When we think of someone who has a big ego we may think of a conceited, arrogant, self-absorbed type who looks down on others. However, ego comes in all shapes and sizes. In fact, everyone has one, it’s just the details may be different. The ego is our sense of self, the “idea” we have about who we are.
For example, a person who says “I am very religious, I am always treating others kindly, I am intelligent, I am a virtuous person,” is operating from ego just as much as someone who says “I am a hard-worker, I am about making money and meeting goals, I am a leader and a practical person who doesn’t stand for laziness.”
Both types are operating from the standpoint of who they see themselves to be. The problem is, when we become attached to who we THINK we are, and then try to convince others that this is who we are as well, we create a prison for ourselves. The person who is attached to their religion may not be willing to look at ideas or concepts from another religion because they have already made up in their mind that this is not who they are or who they want to be.
And the person who sees themselves as a hard-worker ambitious type, may become depressed when they suddenly lose their job or they experience failure because these situations threaten who they thought they were. The ego is based in concepts, in belief systems, in the “idea of”, not on anything real or tangible. It quite literally depends on our belief in it for its survival. So what happens when we stop believing in it? When we start to become more in tune with our true self, which is the part of us that OBSERVES the ego, not the ego itself, we realize that a state of peace lies within us. This peace transcends all concepts & ideas of who we think we should be.
The more a person becomes rooted in this part of themselves, the more they realize that everything they believed to be true about themselves or about others or about life in general, was all based in illusion. The beliefs were quite literally boxing them in to prison cells by creating limitations. So how can we tell if we are operating from ego or if we are operating from our true self? Here are a few questions to ask yourself…
1) Am I offended often?
The true self cannot be offended. It has no prior concept of what people “should” do or “shouldn’t” do, therefore judgments of good and bad are not applicable. It literally sees and accepts things just as they are. People operating from ego will be offended often by others, because they are living in the constructs of the way THEY think people SHOULD be vs. accepting people as they are.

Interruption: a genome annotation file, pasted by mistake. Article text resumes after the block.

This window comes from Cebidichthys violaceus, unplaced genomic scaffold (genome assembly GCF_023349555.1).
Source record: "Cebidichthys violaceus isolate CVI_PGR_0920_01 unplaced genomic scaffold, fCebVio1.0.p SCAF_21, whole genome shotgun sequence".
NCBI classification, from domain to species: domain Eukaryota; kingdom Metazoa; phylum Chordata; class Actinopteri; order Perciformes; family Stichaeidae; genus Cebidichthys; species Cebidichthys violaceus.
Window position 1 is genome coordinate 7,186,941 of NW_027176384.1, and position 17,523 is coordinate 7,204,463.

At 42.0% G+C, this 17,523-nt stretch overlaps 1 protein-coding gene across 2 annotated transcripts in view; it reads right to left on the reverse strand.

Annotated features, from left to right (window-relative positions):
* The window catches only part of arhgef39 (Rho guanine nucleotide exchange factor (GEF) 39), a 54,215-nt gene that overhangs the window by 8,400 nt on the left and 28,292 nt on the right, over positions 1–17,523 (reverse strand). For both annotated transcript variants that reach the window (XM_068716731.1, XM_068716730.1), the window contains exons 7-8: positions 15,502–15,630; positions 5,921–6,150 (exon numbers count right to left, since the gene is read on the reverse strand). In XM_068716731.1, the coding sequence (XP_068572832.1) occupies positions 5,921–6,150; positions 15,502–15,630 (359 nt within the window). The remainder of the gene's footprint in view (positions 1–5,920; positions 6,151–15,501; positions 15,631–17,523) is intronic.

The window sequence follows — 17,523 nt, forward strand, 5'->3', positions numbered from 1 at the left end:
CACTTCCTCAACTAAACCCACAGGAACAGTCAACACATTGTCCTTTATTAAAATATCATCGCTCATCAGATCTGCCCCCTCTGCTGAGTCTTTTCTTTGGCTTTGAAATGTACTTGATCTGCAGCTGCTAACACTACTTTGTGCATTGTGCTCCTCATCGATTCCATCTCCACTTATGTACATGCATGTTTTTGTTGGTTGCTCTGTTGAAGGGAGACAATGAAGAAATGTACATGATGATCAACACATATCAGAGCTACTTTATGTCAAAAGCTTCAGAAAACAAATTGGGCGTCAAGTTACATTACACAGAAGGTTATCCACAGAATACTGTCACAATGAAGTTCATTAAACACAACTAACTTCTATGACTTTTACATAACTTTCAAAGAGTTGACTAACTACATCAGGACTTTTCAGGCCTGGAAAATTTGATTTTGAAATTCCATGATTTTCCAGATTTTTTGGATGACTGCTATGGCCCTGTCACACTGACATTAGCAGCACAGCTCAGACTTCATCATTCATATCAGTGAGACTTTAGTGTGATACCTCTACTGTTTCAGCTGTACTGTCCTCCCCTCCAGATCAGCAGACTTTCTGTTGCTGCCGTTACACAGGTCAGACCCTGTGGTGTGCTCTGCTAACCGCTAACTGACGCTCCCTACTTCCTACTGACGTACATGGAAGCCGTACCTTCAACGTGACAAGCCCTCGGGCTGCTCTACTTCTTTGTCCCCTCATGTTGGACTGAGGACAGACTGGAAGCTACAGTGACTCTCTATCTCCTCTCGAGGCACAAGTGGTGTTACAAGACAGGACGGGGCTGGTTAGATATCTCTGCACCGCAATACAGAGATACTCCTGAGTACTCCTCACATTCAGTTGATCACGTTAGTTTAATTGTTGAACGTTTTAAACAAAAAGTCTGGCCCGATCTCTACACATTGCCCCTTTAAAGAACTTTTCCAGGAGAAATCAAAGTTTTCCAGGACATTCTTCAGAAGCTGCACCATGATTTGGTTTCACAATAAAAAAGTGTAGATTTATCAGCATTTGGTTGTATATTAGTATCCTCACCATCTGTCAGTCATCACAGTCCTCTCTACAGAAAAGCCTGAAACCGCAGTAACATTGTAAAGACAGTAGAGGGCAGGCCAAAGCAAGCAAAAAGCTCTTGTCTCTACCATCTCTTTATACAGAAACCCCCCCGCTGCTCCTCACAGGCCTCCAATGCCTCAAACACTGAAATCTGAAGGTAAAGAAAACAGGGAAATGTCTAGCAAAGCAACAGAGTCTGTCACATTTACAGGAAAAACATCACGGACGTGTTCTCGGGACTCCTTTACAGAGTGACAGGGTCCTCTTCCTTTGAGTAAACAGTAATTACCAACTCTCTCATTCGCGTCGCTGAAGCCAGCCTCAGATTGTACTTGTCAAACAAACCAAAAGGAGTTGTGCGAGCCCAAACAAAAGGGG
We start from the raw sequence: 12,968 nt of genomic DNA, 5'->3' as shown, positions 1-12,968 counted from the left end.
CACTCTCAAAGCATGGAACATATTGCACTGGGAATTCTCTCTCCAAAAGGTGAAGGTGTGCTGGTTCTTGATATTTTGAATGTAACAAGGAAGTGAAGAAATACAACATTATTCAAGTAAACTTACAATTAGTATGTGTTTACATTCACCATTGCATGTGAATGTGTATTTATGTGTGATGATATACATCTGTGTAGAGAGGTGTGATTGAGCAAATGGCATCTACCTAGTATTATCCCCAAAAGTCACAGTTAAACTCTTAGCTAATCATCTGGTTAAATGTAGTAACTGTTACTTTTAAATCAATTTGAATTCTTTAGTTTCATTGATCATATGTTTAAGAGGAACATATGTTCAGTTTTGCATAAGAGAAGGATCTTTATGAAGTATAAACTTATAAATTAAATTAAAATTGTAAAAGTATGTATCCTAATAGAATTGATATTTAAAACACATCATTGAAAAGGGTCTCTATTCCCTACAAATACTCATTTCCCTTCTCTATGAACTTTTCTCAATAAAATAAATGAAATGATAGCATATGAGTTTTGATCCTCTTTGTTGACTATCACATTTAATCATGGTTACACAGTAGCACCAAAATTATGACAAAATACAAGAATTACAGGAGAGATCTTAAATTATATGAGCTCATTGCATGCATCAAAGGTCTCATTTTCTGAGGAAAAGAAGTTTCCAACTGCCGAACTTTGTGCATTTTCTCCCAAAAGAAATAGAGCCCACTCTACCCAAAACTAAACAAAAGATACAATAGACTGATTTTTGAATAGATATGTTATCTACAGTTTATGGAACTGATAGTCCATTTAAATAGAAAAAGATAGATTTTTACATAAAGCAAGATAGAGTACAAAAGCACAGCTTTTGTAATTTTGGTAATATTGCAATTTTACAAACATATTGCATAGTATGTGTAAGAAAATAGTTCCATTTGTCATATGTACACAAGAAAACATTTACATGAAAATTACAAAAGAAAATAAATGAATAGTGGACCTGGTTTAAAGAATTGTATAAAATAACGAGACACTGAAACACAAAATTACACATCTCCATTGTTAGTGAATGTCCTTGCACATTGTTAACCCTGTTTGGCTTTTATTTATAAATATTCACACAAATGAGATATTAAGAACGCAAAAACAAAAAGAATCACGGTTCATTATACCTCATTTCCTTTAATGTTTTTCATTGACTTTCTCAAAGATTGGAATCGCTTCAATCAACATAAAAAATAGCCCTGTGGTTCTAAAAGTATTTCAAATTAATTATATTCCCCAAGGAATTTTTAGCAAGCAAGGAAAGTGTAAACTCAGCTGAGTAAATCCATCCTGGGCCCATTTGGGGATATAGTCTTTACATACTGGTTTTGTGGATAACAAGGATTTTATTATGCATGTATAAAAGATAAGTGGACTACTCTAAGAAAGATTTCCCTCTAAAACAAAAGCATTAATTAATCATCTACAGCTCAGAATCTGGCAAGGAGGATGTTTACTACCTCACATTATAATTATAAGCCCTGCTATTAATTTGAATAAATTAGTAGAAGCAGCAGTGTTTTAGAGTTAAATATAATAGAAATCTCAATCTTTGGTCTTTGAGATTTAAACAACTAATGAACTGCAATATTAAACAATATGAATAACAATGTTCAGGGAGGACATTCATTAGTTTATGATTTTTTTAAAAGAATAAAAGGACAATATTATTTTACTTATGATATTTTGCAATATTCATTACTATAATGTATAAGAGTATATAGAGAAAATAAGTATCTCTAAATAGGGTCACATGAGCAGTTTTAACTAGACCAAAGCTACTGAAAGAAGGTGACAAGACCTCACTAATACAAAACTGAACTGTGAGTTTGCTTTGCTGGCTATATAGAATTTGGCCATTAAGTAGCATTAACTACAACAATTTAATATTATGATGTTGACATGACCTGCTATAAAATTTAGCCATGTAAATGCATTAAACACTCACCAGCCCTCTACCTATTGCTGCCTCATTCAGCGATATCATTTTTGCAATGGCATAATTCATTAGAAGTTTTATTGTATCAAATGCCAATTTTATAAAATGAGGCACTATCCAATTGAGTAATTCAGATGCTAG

2) Do I have an opinion… on everything?
The ego thrives on importance. It loves to put its two cents in everywhere. The more clutched in to their ego a person is, the more they will love to insert their opinion on every topic under the sun. It doesn’t matter whether you are talking about best toppings for a pizza or best types of music to listen to, the individual rooted in ego will have a horse in every race.
3) Do I have lots of labels for myself?
Since the ego depends on our belief in it for its survival, it comes up with labels to hide behind to enforce its legitimacy. It can be anywhere from “I am funny,” to “I am shy” to “I am strong” to “I am weak”, whatever it can make us believe about ourselves so that it can remain relevant. When a person becomes attached to its labels, it becomes angered and threatened at anyone or anything that challenges the label. For example, a person believes they are funny. Their very sense of self comes from the idea that they are a funny person. Someone comes along and says “I don’t laugh at you, to me you are not funny.” Then the ego is hurt and offended whereas the true self doesn’t operate from the standpoint that they are unequivocally ANYTHING, so it is not offended when someone goes against the belief.
4) Am I overly concerned with what other people think about me?
When other people don’t validate our belief about who we are the ego feels threatened. Many times people associate this with “people-pleasers”, the people who try to be everything to everyone while eventually abandoning their true selves and what they really want out of their lives In order to please others. It also goes for the “I’m different, I’m unique, I’m a strange person and not a conformist” ego as well.
This person depends on other people’s reactions to them to enforce their uniqueness, so when someone or something comes along that doesn’t reinforce their sense of weirdness, their ego becomes frustrated and disappointed that they are in fact, not as “unique” as they believed themselves to be. The true self does what comes naturally to it, whether everyone else is doing it or no one else is doing it.
5) Do I tend to make “characters” out of people?
The ego lives on judgments and comparisons. So, like we would a character in a movie, the ego tends to label people “good guy/bad guy”, or “evil person/good person”. Once it has attached itself to the labels, it becomes hard for the ego to see past anything else. However we’ve all done something in our lives that someone else could consider “bad” or “evil”, but does that mean that that’s who we are for the rest of our lives? No. When we operate from our true self we see past character labels and instead see that everyone is operating from their own level of understanding.
Trying to “get rid of” ego is a futile effort. We cannot force it away, we can only become aware of it and laugh at it even. When we can simply observe it without judging it, we loosen its stronghold on us. When we stop believing in everything our ego tells us to we realize that we in fact hold the key to our own prison cell. We become open and accepting to the world instead of prisoners and victims of our own minds.